Supreme Court: Companies Can Refuse to Pay for Contraception

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Supreme Court Issues Rulings, Including Hobby Lobby ACA Contraception Mandate Case
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A divided Supreme Court ruled that certain types of companies can refuse to pay for contraception, a form of mandated preventative care under the Affordable Care Act. In a 5-4 decision, the Court said closely-held companies can claim religious rights that exempt them from federal legislation that would "burden" the expression of that religion.

This is the first time the Supreme Court has recognized a religious right of any corporation. The decision stated that it was only applicable to the case of contraception. That limitation, if it ultimately holds over time, could be important because various religions hold beliefs that would forbid a range of medical practices, whether specific, like blood transfusion, or broader, like the Christian Science prohibition against traditional medical practice.

The case had gained wide attention both because some companies have bridled under the ACA's insurance requirements and the personal and gender-specific nature of contraceptive coverage. However, specifics of the ruling make it applicable only to contraception that acts after fertilization. There are other lawsuits by companies challenging whether they can be compelled to supply any form of contraception.

Two companies -- Hobby Lobby Stores and Conestoga Wood Specialties Corp. -- are both closely-held companies. That means more than 50 percent of outstanding stock is owned by 5 or fewer people, according to the IRS. The families that own the companies are Christian. According to the Court, the families "have sincere Christian beliefs that life begins at conception and that it would violate their religion to facilitate access to contraceptive drugs or devices that operate after that point."

The companies argued that under Religious Freedom Restoration Act of 1993 (RFRA), the government could not "substantially burden a person's exercise of religion even if the burden results from a rule of general applicability." The only exception would be if the government could demonstrate that the "application of the burden to the person-(1) is in furtherance of a compelling governmental interest; and (2) is the least restrictive means of furthering that compelling governmental interest."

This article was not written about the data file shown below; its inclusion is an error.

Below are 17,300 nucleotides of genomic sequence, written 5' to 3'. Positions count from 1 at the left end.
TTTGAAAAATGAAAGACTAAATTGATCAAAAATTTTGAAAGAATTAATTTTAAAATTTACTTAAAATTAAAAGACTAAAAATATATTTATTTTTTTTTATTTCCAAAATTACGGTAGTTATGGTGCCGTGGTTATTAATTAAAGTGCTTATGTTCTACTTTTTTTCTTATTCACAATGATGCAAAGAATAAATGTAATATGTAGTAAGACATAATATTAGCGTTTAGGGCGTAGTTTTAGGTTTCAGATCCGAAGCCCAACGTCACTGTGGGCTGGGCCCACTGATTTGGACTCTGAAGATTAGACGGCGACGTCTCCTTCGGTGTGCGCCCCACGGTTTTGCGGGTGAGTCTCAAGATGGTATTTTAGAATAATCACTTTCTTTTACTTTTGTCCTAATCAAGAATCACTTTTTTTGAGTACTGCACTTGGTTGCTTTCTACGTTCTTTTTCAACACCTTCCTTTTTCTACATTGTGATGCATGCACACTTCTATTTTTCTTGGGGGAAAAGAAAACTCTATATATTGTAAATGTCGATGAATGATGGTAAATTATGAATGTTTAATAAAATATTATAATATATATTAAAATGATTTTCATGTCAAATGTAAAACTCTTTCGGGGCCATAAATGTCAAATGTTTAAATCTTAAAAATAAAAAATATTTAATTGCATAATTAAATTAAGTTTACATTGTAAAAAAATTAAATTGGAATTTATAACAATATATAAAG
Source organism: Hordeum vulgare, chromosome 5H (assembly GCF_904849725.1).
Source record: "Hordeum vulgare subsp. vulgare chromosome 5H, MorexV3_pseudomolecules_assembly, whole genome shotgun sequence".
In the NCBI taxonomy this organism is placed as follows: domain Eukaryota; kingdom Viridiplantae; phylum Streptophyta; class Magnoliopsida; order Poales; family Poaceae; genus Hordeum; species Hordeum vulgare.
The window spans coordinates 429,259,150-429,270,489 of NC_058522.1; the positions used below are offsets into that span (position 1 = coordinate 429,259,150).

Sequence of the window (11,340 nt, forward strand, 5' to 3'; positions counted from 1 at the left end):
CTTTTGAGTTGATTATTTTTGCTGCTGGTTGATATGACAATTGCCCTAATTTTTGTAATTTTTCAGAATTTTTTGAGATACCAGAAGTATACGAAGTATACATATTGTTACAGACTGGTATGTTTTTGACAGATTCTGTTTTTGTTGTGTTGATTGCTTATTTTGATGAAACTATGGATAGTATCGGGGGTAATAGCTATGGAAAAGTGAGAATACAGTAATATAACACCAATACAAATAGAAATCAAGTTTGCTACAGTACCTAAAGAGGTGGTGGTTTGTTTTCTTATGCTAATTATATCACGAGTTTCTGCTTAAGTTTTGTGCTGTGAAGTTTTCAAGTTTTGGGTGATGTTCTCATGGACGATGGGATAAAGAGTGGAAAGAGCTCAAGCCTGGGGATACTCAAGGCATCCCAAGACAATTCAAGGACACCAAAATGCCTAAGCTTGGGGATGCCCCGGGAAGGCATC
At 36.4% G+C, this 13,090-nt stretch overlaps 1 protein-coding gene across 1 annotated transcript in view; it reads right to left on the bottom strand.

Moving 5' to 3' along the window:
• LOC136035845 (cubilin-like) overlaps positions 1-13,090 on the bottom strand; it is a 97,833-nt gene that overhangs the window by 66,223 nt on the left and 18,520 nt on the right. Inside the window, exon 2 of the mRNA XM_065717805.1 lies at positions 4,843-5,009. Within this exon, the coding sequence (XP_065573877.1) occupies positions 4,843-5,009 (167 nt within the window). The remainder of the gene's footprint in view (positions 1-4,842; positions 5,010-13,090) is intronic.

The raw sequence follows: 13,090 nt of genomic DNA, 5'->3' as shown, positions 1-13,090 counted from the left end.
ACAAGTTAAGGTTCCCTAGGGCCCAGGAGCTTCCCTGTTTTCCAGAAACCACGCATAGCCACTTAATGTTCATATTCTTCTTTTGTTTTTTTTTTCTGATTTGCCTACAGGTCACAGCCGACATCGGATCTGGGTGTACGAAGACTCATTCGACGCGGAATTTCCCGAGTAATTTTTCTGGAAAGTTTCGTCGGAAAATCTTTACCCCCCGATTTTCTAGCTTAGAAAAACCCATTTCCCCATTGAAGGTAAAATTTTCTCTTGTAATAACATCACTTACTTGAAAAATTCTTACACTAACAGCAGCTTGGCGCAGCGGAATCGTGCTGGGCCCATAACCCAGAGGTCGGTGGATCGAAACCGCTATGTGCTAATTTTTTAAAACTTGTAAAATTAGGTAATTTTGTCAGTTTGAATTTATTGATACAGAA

The Obama administration argued that the companies should not have been able to sue because they were for-profit corporations, not people, and that the families should not have been able to sue because the regulations applied to the companies, not them.

Writing the majority opinion, Justice Samuel Alito wrote that because the courts had held that non-profit corporations were considered persons under the RFRA, for-profit corporations would also have to be considered the same. He further wrote that a pursuit of profit did not prohibit such a company from an interest in other goals.

In the dissenting opinion, Justice Ruth Bader Ginsburg said the ruling allowed companies to "opt out of any law (saving only tax laws) they judge incompatible with their sincerely held religious beliefs," a result she characterized as having "startling breadth."

"In the Court's view," Ginsburg wrote, "RFRA demands accommodation of a for-profit corporation's religious beliefs no matter the impact that accommodation may have on third parties who do not share the corporation owners' religious faith--in these cases, thousands of women employed by Hobby Lobby and Conestoga or dependents of persons those corporations employ."

Critics of the ruling have pointed out that Hobby Lobby has invested in companies that develop and profit from contraceptives, as CBS MoneyWatch has reported, raising the question of how sincere the corporate religious belief is.
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